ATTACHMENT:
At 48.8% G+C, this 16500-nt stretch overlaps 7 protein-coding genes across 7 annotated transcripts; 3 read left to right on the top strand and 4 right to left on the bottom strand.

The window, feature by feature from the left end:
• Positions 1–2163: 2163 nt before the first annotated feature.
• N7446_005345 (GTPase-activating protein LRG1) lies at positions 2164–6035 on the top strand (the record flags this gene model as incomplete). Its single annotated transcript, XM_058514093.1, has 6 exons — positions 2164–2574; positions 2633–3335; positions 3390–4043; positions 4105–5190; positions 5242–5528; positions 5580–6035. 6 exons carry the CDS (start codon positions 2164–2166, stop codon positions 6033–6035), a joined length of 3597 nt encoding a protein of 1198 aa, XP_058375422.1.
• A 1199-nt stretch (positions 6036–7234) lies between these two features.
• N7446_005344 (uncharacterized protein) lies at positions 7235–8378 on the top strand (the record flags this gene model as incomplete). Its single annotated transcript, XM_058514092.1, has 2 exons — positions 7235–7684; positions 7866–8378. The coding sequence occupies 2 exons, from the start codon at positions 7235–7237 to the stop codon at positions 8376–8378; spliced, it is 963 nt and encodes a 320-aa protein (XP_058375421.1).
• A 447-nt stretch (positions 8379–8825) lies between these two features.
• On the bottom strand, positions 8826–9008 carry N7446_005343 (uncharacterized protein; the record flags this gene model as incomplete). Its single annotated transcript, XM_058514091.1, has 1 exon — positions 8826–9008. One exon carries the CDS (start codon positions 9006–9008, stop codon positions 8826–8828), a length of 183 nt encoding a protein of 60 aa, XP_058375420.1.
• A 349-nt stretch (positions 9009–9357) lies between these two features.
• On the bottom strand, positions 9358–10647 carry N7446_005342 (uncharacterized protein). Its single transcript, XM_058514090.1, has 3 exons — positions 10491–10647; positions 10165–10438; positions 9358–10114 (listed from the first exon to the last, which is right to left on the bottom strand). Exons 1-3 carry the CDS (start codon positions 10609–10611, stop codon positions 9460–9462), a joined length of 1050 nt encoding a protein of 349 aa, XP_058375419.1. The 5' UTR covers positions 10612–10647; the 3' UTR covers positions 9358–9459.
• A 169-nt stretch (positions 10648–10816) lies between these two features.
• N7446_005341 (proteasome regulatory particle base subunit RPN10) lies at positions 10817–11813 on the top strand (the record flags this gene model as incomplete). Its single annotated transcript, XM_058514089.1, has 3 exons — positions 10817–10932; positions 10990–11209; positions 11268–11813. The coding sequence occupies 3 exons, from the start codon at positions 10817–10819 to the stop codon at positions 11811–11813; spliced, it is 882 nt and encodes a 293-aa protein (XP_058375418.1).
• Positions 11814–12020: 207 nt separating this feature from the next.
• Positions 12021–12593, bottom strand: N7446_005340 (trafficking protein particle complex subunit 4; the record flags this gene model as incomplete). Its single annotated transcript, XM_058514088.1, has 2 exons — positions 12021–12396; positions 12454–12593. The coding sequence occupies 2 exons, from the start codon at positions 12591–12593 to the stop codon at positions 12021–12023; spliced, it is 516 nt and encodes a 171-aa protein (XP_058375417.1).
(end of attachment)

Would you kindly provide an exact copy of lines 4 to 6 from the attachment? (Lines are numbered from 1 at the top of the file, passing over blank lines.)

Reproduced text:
• N7446_005345 (GTPase-activating protein LRG1) lies at positions 2164–6035 on the top strand (the record flags this gene model as incomplete). Its single annotated transcript, XM_058514093.1, has 6 exons — positions 2164–2574; positions 2633–3335; positions 3390–4043; positions 4105–5190; positions 5242–5528; positions 5580–6035. 6 exons carry the CDS (start codon positions 2164–2166, stop codon positions 6033–6035), a joined length of 3597 nt encoding a protein of 1198 aa, XP_058375422.1.
• A 1199-nt stretch (positions 6036–7234) lies between these two features.
• N7446_005344 (uncharacterized protein) lies at positions 7235–8378 on the top strand (the record flags this gene model as incomplete). Its single annotated transcript, XM_058514092.1, has 2 exons — positions 7235–7684; positions 7866–8378. The coding sequence occupies 2 exons, from the start codon at positions 7235–7237 to the stop codon at positions 8376–8378; spliced, it is 963 nt and encodes a 320-aa protein (XP_058375421.1).